PHOTO: Jamaica Hospital Medical Center was recently added to the list of Queens healthcare facilities to join the City’s plan to screen and treat all pregnant women and new mothers for depression by the end of the year. File Photo
By Forum Staff
More women will now have greater access to maternal depression screenings, as 12 more hospitals joined the City’s initiative to screen and treat all pregnant women and new mothers for depression by the end of 2017. At this time, 24 hospitals throughout the five boroughs are participating in the program announced in November 2015 as part of ThriveNYC, the City’s roadmap for meeting a growing need for mental health services.
The additional 12 hospitals now committed to screenings and treating all patients who are pregnant or have a newborn include Flushing Hospital Medical Center, NYU Langone, Jamaica Hospital, and Mount Sinai.
At least one in every ten women suffers from maternal depression and while it is very common to have the “baby blues,” severe changes in mood that last longer than two weeks during or after pregnancy might be a sign of maternal depression. Maternal depression is a serious illness that requires emotional support and adequate treatment. Some symptoms include:
Feeling sad, hopeless, and overwhelmed
- Crying a lot
- Having no energy or motivation
- Sleeping too little or too much
- Trouble focusing, remembering, or making decisions
- Feeling worthless and guilty
- Loss of interest or pleasure in activities
- Withdrawal from friends and family
- Having headaches, chest pains, heart palpitations (the heart beating fast and feeling like it is skipping beats), or hyperventilation (fast and shallow breathing)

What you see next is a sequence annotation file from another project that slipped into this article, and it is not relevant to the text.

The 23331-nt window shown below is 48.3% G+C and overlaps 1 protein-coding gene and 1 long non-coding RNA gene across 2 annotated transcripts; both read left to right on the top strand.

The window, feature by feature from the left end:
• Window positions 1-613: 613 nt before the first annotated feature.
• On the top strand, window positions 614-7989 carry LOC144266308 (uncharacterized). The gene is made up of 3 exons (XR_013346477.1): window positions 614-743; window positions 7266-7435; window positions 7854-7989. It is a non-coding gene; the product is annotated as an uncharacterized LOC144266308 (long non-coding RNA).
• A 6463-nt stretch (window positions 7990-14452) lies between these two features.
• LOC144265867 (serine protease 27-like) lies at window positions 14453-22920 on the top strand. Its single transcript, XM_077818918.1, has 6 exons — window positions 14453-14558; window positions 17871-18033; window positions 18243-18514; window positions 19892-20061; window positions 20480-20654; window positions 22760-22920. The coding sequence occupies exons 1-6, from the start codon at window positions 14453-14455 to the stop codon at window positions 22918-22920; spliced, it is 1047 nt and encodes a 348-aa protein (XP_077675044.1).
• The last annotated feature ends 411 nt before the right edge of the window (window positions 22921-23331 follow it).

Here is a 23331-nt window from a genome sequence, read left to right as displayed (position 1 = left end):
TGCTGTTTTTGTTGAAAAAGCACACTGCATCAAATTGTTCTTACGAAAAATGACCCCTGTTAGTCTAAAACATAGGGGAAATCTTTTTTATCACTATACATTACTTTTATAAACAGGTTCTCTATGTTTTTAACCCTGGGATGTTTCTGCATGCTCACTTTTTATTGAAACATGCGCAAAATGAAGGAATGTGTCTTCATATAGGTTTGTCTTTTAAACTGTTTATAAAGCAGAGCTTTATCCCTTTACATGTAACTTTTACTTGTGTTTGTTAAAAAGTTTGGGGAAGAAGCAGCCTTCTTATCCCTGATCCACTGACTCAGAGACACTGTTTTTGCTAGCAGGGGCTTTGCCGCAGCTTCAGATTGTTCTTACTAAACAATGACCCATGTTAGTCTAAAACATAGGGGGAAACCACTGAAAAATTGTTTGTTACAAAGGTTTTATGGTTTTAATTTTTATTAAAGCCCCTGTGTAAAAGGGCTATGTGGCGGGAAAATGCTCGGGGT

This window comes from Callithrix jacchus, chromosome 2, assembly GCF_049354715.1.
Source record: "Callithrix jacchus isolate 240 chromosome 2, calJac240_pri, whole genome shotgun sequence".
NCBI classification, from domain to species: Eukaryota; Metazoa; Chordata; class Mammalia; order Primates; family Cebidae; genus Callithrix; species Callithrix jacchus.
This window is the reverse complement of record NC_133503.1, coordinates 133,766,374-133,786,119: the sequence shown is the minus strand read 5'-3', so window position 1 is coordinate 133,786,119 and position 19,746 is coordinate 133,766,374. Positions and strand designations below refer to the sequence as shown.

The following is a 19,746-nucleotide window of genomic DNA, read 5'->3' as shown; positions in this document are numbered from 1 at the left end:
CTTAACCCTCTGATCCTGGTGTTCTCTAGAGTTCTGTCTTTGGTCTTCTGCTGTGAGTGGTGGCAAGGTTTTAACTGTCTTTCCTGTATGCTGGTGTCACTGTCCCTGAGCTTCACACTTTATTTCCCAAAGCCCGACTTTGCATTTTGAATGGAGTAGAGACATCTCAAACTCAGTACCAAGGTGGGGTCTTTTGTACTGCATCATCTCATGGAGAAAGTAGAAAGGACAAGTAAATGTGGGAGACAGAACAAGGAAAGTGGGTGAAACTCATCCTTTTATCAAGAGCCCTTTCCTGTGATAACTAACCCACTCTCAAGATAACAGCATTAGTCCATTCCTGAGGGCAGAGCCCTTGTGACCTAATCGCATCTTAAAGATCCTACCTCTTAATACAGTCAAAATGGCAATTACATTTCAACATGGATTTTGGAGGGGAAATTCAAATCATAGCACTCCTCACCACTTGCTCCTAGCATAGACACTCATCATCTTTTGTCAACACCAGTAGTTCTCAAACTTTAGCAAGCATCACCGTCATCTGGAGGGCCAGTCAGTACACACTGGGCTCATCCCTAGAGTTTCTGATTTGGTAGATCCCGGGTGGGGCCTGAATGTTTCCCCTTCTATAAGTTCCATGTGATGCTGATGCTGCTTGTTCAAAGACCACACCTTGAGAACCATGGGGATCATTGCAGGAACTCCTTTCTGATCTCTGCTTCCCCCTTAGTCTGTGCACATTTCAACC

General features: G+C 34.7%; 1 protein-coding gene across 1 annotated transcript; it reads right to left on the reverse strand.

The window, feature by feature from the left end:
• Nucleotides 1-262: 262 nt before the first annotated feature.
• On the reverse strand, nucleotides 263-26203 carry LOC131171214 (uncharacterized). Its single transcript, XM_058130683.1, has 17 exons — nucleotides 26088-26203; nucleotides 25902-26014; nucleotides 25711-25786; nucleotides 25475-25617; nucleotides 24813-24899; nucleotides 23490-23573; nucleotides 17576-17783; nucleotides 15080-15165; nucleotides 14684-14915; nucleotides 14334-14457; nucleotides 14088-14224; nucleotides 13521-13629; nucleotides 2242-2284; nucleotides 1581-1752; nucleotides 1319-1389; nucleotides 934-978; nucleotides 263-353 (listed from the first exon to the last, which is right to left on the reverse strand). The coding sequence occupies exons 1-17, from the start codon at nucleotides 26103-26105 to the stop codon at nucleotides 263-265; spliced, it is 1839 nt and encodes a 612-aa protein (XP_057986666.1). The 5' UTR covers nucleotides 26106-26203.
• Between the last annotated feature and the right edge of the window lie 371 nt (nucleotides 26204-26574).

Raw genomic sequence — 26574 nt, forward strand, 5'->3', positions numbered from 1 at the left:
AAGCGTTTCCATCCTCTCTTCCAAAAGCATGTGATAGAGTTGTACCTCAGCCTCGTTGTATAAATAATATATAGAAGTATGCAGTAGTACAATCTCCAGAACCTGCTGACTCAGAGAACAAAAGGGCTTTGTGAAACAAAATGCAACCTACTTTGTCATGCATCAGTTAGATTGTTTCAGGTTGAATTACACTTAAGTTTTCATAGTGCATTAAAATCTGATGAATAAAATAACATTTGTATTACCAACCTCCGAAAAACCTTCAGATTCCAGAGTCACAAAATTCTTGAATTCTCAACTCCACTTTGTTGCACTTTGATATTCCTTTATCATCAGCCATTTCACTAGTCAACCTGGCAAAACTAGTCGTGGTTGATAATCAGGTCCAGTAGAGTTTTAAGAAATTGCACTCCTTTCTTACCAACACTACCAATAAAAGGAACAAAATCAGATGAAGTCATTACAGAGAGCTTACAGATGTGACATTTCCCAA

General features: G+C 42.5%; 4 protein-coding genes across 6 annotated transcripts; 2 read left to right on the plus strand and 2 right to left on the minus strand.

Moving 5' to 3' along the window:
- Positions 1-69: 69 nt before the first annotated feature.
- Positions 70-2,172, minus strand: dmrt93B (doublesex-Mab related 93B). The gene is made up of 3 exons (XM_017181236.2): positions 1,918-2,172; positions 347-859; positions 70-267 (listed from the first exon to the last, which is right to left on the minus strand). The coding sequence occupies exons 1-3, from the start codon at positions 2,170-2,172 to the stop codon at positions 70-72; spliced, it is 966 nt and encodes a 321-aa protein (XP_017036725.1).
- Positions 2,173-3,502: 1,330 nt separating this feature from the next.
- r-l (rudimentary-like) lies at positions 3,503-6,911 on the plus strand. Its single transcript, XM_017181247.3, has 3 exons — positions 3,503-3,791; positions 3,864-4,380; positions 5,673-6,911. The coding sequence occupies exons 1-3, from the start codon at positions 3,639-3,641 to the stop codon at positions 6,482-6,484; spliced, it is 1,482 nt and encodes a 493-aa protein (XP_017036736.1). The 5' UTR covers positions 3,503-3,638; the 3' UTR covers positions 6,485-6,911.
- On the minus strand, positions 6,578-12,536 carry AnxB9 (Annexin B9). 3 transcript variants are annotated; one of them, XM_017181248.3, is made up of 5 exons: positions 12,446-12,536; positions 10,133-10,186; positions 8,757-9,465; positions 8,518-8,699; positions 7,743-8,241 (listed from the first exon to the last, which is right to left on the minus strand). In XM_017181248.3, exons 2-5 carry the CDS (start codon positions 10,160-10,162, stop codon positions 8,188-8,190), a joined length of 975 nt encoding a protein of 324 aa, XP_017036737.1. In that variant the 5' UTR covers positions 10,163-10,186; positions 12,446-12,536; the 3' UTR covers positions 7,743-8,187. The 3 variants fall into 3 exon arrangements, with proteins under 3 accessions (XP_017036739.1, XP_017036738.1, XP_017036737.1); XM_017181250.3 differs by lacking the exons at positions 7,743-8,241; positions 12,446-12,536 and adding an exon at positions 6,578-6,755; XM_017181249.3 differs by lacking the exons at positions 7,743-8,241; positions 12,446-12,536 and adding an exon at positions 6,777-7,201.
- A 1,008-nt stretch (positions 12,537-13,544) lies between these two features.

- Having thoughts about not wanting to be alive or hurting yourself
- Being afraid that something terrible might happen to the baby, or even thoughts that you might do something bad to the baby
- Having trouble feeling connected to the baby the way you want to
“It is natural to focus on the health and well-being of a brand new baby. But we need to ask how the mom is doing, too. Many mothers struggle during and after their pregnancies, but they remain silent because they don’t know help is available and they may fear being labeled a bad mom,” said First Lady Chirlane McCray, who leads the City’s work on mental health and substance misuse. ”Maternal depression is common and treatable. By routinely screening for it, we can make sure mothers and families get the support they need to recover and thrive.”
Women experiencing any of the above symptoms for longer than the initial two weeks after giving birth should talk to their doctor or a mental health professional. For more information on maternal depression and a full list of participating hospitals, visit nyc.gov/health.